Pro-choice Democrat Bob Tuke said he agreed with his colleagues that adoption should be encouraged as an alternative to abortion. “We need to take care of women who are pregnant and children who are born,” argued the former Tennessee leader of Veterans for Kerry. “I want all children to be born… Don’t abandon these children in the delivery room.”
Democratic pro-lifers frequently invoked a variation of their pro-choice colleague Barney Frank’s memorable barb: Republicans believe that life begins at conception and ends at birth. “We need to protect life not from conception to birth but from conception to natural death,” said Congressman Shuler. “[Democrats] need a lot of work on the first nine months, but Republicans have a lot more work to do from birth to natural death.”
Shuler mentioned attending a Baptist church with Bill Clinton on Sunday when the sermon topic was abortion. He quoted the preacher as saying that supporting women in crisis pregnancies was the most important work for pro-lifers to do. “The president looked at me and said, ‘Heath, that is the answer.'”
The real star of the show was Sen. Bob Casey Jr. of Pennsylvania. His father was denied a speaking slot at the Democratic National Convention sixteen years ago because of his pro-life convictions. The younger Casey was allowed to speak on Tuesday, mentioning his disagreement with Barack Obama on abortion exactly once. Yet when the senator entered the room, he was received as a conquering hero. As Day mentioned that he won by the biggest margin of any newly elected senator in Pennsylvania history, a pro-life delegate leaned over to me and added with a smile, “Against a three-term (sic) incumbent.”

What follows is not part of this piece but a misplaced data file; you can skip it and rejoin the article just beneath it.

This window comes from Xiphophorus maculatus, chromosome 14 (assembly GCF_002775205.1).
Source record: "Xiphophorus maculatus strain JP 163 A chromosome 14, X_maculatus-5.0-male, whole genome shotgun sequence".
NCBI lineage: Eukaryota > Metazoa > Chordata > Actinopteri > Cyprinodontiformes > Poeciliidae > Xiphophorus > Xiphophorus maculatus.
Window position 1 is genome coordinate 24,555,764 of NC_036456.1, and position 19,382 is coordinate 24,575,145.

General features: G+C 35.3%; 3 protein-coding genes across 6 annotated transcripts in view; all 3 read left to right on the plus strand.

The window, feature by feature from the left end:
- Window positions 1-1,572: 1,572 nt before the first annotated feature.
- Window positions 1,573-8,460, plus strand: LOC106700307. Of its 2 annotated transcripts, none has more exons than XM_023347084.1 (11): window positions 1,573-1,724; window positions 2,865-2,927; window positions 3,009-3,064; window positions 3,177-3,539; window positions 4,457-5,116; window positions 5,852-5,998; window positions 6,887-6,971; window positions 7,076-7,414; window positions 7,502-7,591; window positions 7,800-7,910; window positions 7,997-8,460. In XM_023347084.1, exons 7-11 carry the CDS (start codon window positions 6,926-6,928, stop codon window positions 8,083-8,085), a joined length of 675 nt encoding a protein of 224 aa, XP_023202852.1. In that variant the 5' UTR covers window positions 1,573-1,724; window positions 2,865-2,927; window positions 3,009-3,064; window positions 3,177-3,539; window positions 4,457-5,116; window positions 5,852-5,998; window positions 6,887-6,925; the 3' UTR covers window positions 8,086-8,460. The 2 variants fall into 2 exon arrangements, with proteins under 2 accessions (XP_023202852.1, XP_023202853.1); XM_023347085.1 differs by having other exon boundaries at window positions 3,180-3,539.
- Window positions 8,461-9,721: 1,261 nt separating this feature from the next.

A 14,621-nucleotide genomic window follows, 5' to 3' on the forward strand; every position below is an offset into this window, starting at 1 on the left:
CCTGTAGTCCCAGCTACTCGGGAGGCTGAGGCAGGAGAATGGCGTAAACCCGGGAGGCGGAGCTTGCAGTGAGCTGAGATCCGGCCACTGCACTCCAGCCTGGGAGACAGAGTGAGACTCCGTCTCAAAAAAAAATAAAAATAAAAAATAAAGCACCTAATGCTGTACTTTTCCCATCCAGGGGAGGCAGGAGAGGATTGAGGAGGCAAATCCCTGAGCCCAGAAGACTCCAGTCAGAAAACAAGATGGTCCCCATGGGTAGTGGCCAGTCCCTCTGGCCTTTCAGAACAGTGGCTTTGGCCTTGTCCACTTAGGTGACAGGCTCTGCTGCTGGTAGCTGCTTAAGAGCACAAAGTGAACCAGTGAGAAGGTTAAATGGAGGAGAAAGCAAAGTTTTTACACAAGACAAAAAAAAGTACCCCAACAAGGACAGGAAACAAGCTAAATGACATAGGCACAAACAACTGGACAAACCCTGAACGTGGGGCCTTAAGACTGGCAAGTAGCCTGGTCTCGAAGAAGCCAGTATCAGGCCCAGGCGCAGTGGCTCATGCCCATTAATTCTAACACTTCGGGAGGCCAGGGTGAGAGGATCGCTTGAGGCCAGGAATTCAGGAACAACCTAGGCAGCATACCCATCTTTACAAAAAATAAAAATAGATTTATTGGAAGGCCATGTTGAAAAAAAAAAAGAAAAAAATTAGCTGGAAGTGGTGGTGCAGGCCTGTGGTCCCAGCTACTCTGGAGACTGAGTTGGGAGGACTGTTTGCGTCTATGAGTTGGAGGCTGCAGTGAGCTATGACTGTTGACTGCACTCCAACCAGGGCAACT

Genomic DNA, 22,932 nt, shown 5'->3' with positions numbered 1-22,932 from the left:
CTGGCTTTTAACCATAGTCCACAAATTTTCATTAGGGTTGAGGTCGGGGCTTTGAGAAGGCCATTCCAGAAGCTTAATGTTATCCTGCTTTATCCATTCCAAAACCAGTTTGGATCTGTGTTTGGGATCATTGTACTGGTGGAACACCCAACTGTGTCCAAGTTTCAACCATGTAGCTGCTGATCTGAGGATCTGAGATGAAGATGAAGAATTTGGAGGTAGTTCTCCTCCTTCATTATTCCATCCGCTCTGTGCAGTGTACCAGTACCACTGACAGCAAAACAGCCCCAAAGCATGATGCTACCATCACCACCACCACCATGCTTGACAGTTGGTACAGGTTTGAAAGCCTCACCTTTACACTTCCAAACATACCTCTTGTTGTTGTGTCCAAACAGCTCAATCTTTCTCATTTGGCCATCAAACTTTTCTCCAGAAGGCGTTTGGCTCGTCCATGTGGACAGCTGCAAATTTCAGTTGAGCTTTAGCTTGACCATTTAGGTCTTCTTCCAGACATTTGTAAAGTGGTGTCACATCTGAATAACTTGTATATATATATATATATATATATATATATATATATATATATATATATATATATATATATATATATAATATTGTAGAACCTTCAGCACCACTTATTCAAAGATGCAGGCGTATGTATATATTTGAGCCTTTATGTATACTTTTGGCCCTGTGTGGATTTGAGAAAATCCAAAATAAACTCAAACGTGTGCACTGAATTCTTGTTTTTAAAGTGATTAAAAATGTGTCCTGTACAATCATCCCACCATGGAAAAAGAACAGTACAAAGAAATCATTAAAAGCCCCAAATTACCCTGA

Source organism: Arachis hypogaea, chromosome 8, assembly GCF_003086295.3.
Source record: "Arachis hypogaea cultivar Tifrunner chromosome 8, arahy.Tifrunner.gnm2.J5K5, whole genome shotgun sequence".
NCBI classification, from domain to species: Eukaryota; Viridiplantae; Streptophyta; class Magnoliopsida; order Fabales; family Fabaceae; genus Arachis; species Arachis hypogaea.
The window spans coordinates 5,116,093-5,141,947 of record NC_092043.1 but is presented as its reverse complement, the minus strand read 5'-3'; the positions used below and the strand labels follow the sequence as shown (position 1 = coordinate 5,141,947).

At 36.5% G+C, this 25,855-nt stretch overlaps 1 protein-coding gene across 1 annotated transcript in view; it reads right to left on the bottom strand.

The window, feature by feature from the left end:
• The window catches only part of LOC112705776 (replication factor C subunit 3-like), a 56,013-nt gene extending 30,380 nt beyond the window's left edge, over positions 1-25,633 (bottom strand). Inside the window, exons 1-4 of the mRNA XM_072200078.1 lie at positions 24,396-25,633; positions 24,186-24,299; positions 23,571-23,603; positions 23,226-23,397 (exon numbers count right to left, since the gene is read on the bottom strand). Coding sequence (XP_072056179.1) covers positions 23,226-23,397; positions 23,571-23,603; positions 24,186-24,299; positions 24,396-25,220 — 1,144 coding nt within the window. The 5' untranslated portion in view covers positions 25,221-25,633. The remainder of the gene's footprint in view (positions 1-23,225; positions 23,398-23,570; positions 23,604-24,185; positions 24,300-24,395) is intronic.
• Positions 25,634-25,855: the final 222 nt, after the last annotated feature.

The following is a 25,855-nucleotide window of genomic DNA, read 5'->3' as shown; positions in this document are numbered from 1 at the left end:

Casey said that if a woman has a right to choose abortion under the law, pro-lifers must make it practical for them to carry the child to term instead. “If you’re not helping [a pregnant woman], and you’re not trying to help her, you’re not pro-life!” he exclaimed, allowing that “neither party is doing enough.”
Not everyone present was willing to accept going to church with Shuler, giving Casey a convention speaking slot, or even voting to expand SCHIP as sufficient proof of the party leadership’s openness to pro-lifers. The Democratic politicians were peppered with questions about the nominee’s abortion record, the Freedom of Choice Act, and Obama’s statement that he didn’t want to punish one of his daughters with an unplanned child. They responded by reiterating their disagreements with Obama, defending his temperament, and criticizing the Republicans for not realizing that raising the minimum wage is a pro-life issue. Davis and Shuler predicted that the Freedom of Choice Act couldn’t pass the House.
Even they had to concede that the Democratic Party still had an abortion problem, complaining that the revised platform language did not recognize their dissent and that pro-life Democrats still had a long way to go.
The penultimate speaker, a black preacher from Washington, D.C., best illustrated the challenge. Arguing that abortion was caused by the pain women experience, he concluded, “And the ethnic group that is hurting the most is the one that supports your party the most.”